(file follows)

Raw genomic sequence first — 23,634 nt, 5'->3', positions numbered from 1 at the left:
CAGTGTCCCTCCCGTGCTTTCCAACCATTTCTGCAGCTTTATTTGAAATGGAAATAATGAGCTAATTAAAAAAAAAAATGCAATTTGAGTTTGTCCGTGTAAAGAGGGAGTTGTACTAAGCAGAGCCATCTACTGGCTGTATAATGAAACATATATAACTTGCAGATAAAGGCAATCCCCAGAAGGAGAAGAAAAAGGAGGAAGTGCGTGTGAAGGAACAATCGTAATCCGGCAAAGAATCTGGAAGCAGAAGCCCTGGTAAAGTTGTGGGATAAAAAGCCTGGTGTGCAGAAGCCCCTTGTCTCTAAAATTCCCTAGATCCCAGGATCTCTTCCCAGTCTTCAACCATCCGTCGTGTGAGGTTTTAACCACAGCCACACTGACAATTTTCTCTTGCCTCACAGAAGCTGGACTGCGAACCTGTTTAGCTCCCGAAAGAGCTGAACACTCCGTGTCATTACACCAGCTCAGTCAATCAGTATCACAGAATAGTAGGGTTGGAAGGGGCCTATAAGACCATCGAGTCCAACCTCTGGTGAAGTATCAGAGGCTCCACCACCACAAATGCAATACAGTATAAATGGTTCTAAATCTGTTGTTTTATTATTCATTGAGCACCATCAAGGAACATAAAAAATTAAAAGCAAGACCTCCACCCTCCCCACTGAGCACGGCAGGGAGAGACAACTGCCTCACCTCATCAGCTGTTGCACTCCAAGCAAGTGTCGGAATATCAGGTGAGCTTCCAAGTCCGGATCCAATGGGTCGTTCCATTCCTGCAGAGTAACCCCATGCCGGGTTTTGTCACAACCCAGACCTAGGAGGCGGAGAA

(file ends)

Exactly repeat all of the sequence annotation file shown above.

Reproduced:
Raw genomic sequence first — 23,634 nt, 5'->3', positions numbered from 1 at the left:
CAGTGTCCCTCCCGTGCTTTCCAACCATTTCTGCAGCTTTATTTGAAATGGAAATAATGAGCTAATTAAAAAAAAAAATGCAATTTGAGTTTGTCCGTGTAAAGAGGGAGTTGTACTAAGCAGAGCCATCTACTGGCTGTATAATGAAACATATATAACTTGCAGATAAAGGCAATCCCCAGAAGGAGAAGAAAAAGGAGGAAGTGCGTGTGAAGGAACAATCGTAATCCGGCAAAGAATCTGGAAGCAGAAGCCCTGGTAAAGTTGTGGGATAAAAAGCCTGGTGTGCAGAAGCCCCTTGTCTCTAAAATTCCCTAGATCCCAGGATCTCTTCCCAGTCTTCAACCATCCGTCGTGTGAGGTTTTAACCACAGCCACACTGACAATTTTCTCTTGCCTCACAGAAGCTGGACTGCGAACCTGTTTAGCTCCCGAAAGAGCTGAACACTCCGTGTCATTACACCAGCTCAGTCAATCAGTATCACAGAATAGTAGGGTTGGAAGGGGCCTATAAGACCATCGAGTCCAACCTCTGGTGAAGTATCAGAGGCTCCACCACCACAAATGCAATACAGTATAAATGGTTCTAAATCTGTTGTTTTATTATTCATTGAGCACCATCAAGGAACATAAAAAATTAAAAGCAAGACCTCCACCCTCCCCACTGAGCACGGCAGGGAGAGACAACTGCCTCACCTCATCAGCTGTTGCACTCCAAGCAAGTGTCGGAATATCAGGTGAGCTTCCAAGTCCGGATCCAATGGGTCGTTCCATTCCTGCAGAGTAACCCCATGCCGGGTTTTGTCACAACCCAGACCTAGGAGGCGGAGAA